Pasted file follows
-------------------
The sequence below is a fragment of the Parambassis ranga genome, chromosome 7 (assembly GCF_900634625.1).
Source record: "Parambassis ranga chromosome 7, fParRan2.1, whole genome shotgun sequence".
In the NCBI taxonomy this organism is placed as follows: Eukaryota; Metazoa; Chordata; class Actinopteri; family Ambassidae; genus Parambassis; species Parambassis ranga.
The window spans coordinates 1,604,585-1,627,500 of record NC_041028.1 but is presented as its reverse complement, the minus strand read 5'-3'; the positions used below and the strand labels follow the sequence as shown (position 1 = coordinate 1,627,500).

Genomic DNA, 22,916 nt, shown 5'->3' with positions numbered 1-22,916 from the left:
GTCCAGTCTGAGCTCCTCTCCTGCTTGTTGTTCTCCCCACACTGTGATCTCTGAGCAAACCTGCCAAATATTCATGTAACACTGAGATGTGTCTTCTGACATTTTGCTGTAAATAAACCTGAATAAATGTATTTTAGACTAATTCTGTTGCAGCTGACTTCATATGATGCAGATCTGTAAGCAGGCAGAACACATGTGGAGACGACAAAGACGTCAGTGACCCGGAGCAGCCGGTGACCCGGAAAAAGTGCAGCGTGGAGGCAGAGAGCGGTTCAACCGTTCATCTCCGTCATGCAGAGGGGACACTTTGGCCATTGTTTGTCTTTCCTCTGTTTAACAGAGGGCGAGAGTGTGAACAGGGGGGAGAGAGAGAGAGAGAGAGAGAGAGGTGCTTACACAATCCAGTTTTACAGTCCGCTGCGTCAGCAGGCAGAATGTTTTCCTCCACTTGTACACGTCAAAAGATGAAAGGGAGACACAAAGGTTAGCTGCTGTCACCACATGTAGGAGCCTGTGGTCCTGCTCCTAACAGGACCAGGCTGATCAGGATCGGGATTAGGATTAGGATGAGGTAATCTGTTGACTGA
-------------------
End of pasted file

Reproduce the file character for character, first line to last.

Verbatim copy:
The sequence below is a fragment of the Parambassis ranga genome, chromosome 7 (assembly GCF_900634625.1).
Source record: "Parambassis ranga chromosome 7, fParRan2.1, whole genome shotgun sequence".
In the NCBI taxonomy this organism is placed as follows: Eukaryota; Metazoa; Chordata; class Actinopteri; family Ambassidae; genus Parambassis; species Parambassis ranga.
The window spans coordinates 1,604,585-1,627,500 of record NC_041028.1 but is presented as its reverse complement, the minus strand read 5'-3'; the positions used below and the strand labels follow the sequence as shown (position 1 = coordinate 1,627,500).

Genomic DNA, 22,916 nt, shown 5'->3' with positions numbered 1-22,916 from the left:
GTCCAGTCTGAGCTCCTCTCCTGCTTGTTGTTCTCCCCACACTGTGATCTCTGAGCAAACCTGCCAAATATTCATGTAACACTGAGATGTGTCTTCTGACATTTTGCTGTAAATAAACCTGAATAAATGTATTTTAGACTAATTCTGTTGCAGCTGACTTCATATGATGCAGATCTGTAAGCAGGCAGAACACATGTGGAGACGACAAAGACGTCAGTGACCCGGAGCAGCCGGTGACCCGGAAAAAGTGCAGCGTGGAGGCAGAGAGCGGTTCAACCGTTCATCTCCGTCATGCAGAGGGGACACTTTGGCCATTGTTTGTCTTTCCTCTGTTTAACAGAGGGCGAGAGTGTGAACAGGGGGGAGAGAGAGAGAGAGAGAGAGAGAGGTGCTTACACAATCCAGTTTTACAGTCCGCTGCGTCAGCAGGCAGAATGTTTTCCTCCACTTGTACACGTCAAAAGATGAAAGGGAGACACAAAGGTTAGCTGCTGTCACCACATGTAGGAGCCTGTGGTCCTGCTCCTAACAGGACCAGGCTGATCAGGATCGGGATTAGGATTAGGATGAGGTAATCTGTTGACTGA